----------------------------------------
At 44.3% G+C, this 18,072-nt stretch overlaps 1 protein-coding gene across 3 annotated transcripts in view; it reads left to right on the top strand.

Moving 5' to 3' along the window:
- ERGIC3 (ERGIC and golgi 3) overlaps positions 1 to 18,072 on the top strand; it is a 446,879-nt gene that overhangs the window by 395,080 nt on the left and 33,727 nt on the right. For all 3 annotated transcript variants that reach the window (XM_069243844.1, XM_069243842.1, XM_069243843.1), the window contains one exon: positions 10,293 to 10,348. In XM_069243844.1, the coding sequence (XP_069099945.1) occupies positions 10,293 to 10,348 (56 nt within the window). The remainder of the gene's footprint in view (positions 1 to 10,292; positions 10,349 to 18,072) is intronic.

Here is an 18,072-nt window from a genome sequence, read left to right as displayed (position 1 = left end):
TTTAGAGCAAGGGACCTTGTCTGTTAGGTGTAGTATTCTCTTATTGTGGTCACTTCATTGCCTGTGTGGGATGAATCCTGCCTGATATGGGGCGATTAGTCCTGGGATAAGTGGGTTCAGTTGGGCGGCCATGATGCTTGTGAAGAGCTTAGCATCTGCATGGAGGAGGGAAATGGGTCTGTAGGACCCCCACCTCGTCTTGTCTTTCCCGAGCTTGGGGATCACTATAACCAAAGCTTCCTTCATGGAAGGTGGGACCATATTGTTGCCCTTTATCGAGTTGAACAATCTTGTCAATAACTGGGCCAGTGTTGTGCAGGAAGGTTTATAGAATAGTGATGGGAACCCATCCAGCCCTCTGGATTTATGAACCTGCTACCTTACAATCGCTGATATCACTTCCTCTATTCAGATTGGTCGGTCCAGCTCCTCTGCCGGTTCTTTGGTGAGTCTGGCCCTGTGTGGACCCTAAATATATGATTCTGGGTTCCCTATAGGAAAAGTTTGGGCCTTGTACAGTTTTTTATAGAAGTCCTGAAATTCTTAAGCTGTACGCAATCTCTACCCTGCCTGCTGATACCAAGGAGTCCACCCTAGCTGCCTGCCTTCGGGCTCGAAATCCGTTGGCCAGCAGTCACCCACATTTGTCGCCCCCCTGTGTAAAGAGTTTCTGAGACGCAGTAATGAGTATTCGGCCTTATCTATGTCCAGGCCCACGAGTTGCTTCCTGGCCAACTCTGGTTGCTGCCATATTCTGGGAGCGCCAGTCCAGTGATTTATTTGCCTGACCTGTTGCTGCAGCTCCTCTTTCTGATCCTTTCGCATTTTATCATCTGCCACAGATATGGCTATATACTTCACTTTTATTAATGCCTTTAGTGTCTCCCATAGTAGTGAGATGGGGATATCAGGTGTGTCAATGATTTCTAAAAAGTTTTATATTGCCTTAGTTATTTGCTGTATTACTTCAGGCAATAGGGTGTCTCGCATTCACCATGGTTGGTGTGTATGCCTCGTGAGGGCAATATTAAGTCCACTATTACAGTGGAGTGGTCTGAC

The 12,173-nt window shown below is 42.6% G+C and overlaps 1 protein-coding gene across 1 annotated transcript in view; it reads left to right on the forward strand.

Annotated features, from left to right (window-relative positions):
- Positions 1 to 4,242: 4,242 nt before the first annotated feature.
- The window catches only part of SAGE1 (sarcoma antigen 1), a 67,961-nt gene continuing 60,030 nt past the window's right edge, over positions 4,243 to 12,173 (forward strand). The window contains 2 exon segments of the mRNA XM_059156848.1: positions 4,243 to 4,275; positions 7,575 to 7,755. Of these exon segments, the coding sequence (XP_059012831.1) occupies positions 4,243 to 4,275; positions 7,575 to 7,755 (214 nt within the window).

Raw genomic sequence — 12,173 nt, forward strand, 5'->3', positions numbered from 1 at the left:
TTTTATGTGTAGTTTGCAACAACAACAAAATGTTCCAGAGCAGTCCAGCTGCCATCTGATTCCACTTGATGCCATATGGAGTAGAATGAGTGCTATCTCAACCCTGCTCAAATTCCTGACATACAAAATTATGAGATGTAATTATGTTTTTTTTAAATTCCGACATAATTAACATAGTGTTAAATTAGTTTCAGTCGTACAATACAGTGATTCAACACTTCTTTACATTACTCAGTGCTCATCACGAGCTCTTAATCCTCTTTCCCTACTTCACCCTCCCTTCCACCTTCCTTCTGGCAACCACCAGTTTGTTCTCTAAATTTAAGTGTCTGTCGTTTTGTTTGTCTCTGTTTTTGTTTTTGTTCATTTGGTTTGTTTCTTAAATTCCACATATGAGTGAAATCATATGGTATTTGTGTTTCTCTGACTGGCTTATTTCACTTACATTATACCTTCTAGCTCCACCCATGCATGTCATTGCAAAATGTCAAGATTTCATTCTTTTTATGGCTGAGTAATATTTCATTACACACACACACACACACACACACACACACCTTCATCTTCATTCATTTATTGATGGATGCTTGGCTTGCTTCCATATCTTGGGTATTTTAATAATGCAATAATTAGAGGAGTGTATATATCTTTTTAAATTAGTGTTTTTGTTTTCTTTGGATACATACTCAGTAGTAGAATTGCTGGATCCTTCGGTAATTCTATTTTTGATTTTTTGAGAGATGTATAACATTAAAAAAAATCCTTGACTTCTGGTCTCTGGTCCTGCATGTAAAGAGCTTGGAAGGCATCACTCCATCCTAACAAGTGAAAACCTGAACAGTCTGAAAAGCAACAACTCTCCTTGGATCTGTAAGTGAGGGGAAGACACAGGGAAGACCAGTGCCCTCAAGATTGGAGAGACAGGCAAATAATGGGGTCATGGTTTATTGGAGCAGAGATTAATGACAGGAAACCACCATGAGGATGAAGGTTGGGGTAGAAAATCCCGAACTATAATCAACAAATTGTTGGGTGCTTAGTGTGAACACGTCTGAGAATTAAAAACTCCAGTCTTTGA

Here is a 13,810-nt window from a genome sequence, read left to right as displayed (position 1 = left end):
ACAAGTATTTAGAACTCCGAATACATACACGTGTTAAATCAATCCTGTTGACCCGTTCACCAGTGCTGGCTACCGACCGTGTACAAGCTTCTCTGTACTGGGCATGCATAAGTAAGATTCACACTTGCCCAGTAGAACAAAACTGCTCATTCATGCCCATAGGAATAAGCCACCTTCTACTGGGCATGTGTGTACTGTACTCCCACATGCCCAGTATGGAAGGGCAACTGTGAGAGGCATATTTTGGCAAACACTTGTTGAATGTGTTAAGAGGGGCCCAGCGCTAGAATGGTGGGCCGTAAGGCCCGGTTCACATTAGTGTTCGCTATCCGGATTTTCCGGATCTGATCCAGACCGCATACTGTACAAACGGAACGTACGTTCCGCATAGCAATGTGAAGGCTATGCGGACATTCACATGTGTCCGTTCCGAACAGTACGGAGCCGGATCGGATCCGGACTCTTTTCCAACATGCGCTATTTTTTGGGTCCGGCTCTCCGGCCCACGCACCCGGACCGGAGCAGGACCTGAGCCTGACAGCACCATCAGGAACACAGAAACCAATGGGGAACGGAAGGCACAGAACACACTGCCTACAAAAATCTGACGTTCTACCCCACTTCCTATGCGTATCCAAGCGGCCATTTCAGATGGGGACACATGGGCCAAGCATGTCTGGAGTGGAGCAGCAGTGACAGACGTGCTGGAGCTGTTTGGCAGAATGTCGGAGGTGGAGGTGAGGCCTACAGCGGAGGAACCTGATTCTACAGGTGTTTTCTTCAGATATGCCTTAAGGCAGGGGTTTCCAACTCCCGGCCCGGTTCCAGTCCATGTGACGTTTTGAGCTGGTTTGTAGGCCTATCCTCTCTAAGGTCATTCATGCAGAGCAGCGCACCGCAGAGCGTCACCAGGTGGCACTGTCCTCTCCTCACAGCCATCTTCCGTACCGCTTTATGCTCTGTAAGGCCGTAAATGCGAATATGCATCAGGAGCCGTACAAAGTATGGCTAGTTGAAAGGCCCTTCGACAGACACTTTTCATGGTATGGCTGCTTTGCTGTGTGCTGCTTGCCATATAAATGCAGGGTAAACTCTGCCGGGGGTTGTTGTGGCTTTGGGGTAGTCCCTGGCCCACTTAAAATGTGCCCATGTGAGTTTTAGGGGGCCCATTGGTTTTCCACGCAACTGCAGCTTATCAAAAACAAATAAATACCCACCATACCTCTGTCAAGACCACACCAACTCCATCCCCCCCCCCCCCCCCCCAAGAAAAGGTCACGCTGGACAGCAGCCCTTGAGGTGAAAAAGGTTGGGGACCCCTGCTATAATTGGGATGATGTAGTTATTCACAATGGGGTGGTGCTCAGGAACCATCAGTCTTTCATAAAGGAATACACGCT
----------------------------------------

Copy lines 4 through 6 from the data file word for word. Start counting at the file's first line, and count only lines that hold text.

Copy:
Here is an 18,072-nt window from a genome sequence, read left to right as displayed (position 1 = left end):
TTTAGAGCAAGGGACCTTGTCTGTTAGGTGTAGTATTCTCTTATTGTGGTCACTTCATTGCCTGTGTGGGATGAATCCTGCCTGATATGGGGCGATTAGTCCTGGGATAAGTGGGTTCAGTTGGGCGGCCATGATGCTTGTGAAGAGCTTAGCATCTGCATGGAGGAGGGAAATGGGTCTGTAGGACCCCCACCTCGTCTTGTCTTTCCCGAGCTTGGGGATCACTATAACCAAAGCTTCCTTCATGGAAGGTGGGACCATATTGTTGCCCTTTATCGAGTTGAACAATCTTGTCAATAACTGGGCCAGTGTTGTGCAGGAAGGTTTATAGAATAGTGATGGGAACCCATCCAGCCCTCTGGATTTATGAACCTGCTACCTTACAATCGCTGATATCACTTCCTCTATTCAGATTGGTCGGTCCAGCTCCTCTGCCGGTTCTTTGGTGAGTCTGGCCCTGTGTGGACCCTAAATATATGATTCTGGGTTCCCTATAGGAAAAGTTTGGGCCTTGTACAGTTTTTTATAGAAGTCCTGAAATTCTTAAGCTGTACGCAATCTCTACCCTGCCTGCTGATACCAAGGAGTCCACCCTAGCTGCCTGCCTTCGGGCTCGAAATCCGTTGGCCAGCAGTCACCCACATTTGTCGCCCCCCTGTGTAAAGAGTTTCTGAGACGCAGTAATGAGTATTCGGCCTTATCTATGTCCAGGCCCACGAGTTGCTTCCTGGCCAACTCTGGTTGCTGCCATATTCTGGGAGCGCCAGTCCAGTGATTTATTTGCCTGACCTGTTGCTGCAGCTCCTCTTTCTGATCCTTTCGCATTTTATCATCTGCCACAGATATGGCTATATACTTCACTTTTATTAATGCCTTTAGTGTCTCCCATAGTAGTGAGATGGGGATATCAGGTGTGTCAATGATTTCTAAAAAGTTTTATATTGCCTTAGTTATTTGCTGTATTACTTCAGGCAATAGGGTGTCTCGCATTCACCATGGTTGGTGTGTATGCCTCGTGAGGGCAATATTAAGTCCACTATTACAGTGGAGTGGTCTGAC

The 12,173-nt window shown below is 42.6% G+C and overlaps 1 protein-coding gene across 1 annotated transcript in view; it reads left to right on the forward strand.